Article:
Cleveland, OH

Hate crimes conference planned

June 10, 2003
The FBI and community leaders are hosting a conference this month to discuss hate crimes and Cleveland's cultures and ethnic groups.
     Hate crimes increased nationally from 7,876 in 1999 to 9,730 in 2001, with about half being racially motivated, said Linda M. Schmidt, an FBI community outreach specialist. Crimes against people perceived to be Middle Eastern rose 153 percent to 2,098 over the same time period, according to the FBI.
     A three-day hate crimes conference held last year in Cleveland attracted an overflow crowd, Schmidt said. So the Hate Crimes Working Group reserved more space this year at the InterContinental Hotel & Conference Center, 9801 Carnegie Ave. The conference begins June 23, when speakers will cover African-American culture, Judaism, Islam, and terrorism.

Insurance group fires back on premium claims

June 05, 2003
An insurance trade organization fired back last week against charges that home insurance companies set unfairly high premiums for Cleveland customers.
     In April, the nonprofit Housing Advocates Inc. filed complaints against seven large insurance firms with the Ohio Civil Rights Commission. The complaints allege the higher premiums charged Cleveland homeowners result in discrimination against racial minorities.
     Ohio Insurance Institute spokeswoman Mary Bonelli said she doubts the very existence of a study on which Housing Advocates officials say they based their complaints. Edward Kramer, executive director of Housing Advocates, said Bonelli's claim is a sign of insurance company desperation.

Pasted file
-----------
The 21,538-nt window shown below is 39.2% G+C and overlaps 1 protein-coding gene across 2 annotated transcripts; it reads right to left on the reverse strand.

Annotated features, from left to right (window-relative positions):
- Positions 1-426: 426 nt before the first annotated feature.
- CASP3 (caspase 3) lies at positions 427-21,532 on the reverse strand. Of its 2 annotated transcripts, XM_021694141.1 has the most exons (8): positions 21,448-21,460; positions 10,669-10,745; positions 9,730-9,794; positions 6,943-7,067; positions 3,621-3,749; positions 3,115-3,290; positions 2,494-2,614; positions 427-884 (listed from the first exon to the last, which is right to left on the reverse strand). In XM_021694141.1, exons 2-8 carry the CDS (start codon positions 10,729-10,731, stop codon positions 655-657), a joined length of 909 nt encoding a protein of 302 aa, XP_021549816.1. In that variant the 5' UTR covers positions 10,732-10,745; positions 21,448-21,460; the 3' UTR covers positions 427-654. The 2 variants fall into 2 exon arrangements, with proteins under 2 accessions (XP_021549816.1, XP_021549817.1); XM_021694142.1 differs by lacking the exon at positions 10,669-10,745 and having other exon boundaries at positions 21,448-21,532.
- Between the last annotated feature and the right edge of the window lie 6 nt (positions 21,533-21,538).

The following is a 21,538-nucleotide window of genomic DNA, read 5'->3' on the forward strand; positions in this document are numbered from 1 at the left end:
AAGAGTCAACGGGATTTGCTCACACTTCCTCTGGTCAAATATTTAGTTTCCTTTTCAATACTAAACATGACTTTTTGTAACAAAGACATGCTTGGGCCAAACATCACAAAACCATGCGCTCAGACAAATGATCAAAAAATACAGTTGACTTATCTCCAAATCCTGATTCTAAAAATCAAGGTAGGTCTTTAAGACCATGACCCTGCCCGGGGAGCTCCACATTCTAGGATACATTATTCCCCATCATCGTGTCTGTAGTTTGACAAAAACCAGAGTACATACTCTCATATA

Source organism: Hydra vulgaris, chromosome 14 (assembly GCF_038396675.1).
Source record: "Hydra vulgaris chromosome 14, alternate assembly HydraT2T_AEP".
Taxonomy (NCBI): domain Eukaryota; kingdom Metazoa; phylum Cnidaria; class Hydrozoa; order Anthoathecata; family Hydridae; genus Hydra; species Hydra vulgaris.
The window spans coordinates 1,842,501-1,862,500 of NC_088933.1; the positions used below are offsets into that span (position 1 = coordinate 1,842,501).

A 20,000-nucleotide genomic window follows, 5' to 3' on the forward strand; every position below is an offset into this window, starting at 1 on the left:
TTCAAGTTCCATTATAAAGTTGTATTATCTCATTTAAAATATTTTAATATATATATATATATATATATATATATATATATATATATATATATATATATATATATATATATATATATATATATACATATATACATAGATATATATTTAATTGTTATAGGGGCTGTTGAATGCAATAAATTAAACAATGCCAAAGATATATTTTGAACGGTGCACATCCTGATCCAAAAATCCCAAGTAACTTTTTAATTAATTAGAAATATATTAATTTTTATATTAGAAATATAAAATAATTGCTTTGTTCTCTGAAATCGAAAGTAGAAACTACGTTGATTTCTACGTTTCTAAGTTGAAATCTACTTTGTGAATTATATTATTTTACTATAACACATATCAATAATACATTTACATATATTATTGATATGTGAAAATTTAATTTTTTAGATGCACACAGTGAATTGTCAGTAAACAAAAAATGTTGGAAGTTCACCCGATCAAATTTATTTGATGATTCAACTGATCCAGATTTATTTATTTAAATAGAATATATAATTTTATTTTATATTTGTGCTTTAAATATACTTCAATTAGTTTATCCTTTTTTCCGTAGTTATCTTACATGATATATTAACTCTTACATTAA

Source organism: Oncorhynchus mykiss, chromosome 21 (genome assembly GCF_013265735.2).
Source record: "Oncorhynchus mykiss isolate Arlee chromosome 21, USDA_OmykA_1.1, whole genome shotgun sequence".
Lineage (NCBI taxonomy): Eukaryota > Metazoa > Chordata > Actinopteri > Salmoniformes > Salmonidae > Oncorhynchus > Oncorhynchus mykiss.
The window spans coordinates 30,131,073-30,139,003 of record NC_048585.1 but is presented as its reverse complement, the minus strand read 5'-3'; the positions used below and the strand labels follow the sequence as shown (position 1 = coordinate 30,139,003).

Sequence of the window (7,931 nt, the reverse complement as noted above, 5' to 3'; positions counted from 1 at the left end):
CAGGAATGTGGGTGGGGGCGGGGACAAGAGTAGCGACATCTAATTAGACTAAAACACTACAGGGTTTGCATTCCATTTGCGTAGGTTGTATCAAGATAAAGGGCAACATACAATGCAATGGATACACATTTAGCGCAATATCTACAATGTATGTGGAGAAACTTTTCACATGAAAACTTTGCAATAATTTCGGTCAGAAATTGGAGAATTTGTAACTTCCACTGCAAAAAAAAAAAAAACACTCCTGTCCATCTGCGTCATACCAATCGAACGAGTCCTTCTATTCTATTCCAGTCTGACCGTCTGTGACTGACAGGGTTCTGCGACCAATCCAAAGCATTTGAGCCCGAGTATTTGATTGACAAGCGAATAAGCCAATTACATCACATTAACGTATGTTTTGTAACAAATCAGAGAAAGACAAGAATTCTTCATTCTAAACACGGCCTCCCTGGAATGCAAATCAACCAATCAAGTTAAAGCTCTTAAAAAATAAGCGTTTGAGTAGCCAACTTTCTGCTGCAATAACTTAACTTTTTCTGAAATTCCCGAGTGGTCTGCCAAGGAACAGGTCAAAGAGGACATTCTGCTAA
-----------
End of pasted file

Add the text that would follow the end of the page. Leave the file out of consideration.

Insurance firms redlining city: Housing Advocates

May 22, 2003
Insurance and banks or loan companies have certain things in common, said Edward Kramer, executive director of Housing Advocates, Inc.
     Just as lending institutions have been accused of using biased factors to determine where and to whom they will grant loans, Kramer claims many insurance firms use their own form of redlining in writing home insurance policies.
     Housing Advocates contends insurance company redlining results in, among other things, the average Cleveland homeowner paying $104 more annually for insurance than their suburban counterparts.

Butler Jones, CSU sociologist, civil rights activist dies

May 15, 2003
Butler A. Jones, 86, a nationally known sociologist who contributed rigorous scholarship to historic fights against racial discrimination, died Friday in Delaware, Ohio.
     He had lived there since he retired as head of Cleveland State University's Sociology Department in 1982.
     Jones was on a team of young scholars who were recruited by Swedish sociologist Gunnar Myrdal to conduct a study of American race relations. Myrdal's book, "An American Dilemma," has remained the benchmark by which the status of black Americans has been measured since its release in 1944.

Housing group says insurers discriminate

April 01, 2003
A nonprofit housing group says insurers have discriminated against minorities in Cleveland by charging urban homeowners higher premiums.
     The complaints were outlined by the Cleveland-based group called "The Housing Advocates Incorporated." The group says its research shows evidence of similar pricing patterns in Ohio's other largest cities.
     The agency outlined the complaints in a filing for the Ohio Civil Rights Commission. It says similar homes located blocks away in Cleveland and Lakewood routinely get different homeowner policy price quotes.

Gay rights protesters disrupt Methodist conference

May 11, 2000
Chanting religious and civil rights songs of solidarity, demonstrators joined hands and formed phalanxes to block an exit ramp at the Cleveland Convention Center.